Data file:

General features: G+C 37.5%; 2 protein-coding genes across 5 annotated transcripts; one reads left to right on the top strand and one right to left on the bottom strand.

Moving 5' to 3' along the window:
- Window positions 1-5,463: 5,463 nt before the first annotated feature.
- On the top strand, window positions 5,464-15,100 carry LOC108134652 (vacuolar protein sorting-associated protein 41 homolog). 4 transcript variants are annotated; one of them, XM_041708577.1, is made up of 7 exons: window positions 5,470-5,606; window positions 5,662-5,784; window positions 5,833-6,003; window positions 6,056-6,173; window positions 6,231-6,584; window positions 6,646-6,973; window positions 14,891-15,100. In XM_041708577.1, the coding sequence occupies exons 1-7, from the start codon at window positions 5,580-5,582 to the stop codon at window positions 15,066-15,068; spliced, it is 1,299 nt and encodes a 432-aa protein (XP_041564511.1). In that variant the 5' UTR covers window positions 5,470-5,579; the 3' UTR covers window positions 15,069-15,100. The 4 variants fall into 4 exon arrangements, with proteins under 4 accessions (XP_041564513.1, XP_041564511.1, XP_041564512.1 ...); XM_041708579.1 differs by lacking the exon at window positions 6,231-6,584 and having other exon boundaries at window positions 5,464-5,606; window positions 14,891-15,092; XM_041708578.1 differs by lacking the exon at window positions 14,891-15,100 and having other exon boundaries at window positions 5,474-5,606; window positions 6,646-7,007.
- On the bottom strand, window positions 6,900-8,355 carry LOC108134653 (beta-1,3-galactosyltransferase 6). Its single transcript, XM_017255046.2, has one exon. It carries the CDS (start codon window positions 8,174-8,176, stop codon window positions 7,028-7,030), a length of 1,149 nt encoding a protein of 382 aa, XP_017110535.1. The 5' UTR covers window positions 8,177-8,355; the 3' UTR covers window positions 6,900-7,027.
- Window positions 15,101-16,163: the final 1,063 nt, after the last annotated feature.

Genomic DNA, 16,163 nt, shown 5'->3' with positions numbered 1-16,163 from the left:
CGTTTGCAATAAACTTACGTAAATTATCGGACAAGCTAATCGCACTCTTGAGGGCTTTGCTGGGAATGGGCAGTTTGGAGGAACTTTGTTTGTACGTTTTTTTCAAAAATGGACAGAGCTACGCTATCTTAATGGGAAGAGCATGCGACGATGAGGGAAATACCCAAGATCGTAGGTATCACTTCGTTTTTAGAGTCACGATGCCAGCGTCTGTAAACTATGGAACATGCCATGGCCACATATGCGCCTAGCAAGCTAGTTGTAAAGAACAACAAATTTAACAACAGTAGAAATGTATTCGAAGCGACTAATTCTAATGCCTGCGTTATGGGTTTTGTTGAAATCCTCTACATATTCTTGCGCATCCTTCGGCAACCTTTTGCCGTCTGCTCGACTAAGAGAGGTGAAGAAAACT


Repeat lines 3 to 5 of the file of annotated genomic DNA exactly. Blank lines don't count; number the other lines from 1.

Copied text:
- Window positions 1-5,463: 5,463 nt before the first annotated feature.
- On the top strand, window positions 5,464-15,100 carry LOC108134652 (vacuolar protein sorting-associated protein 41 homolog). 4 transcript variants are annotated; one of them, XM_041708577.1, is made up of 7 exons: window positions 5,470-5,606; window positions 5,662-5,784; window positions 5,833-6,003; window positions 6,056-6,173; window positions 6,231-6,584; window positions 6,646-6,973; window positions 14,891-15,100. In XM_041708577.1, the coding sequence occupies exons 1-7, from the start codon at window positions 5,580-5,582 to the stop codon at window positions 15,066-15,068; spliced, it is 1,299 nt and encodes a 432-aa protein (XP_041564511.1). In that variant the 5' UTR covers window positions 5,470-5,579; the 3' UTR covers window positions 15,069-15,100. The 4 variants fall into 4 exon arrangements, with proteins under 4 accessions (XP_041564513.1, XP_041564511.1, XP_041564512.1 ...); XM_041708579.1 differs by lacking the exon at window positions 6,231-6,584 and having other exon boundaries at window positions 5,464-5,606; window positions 14,891-15,092; XM_041708578.1 differs by lacking the exon at window positions 14,891-15,100 and having other exon boundaries at window positions 5,474-5,606; window positions 6,646-7,007.
- On the bottom strand, window positions 6,900-8,355 carry LOC108134653 (beta-1,3-galactosyltransferase 6). Its single transcript, XM_017255046.2, has one exon. It carries the CDS (start codon window positions 8,174-8,176, stop codon window positions 7,028-7,030), a length of 1,149 nt encoding a protein of 382 aa, XP_017110535.1. The 5' UTR covers window positions 8,177-8,355; the 3' UTR covers window positions 6,900-7,027.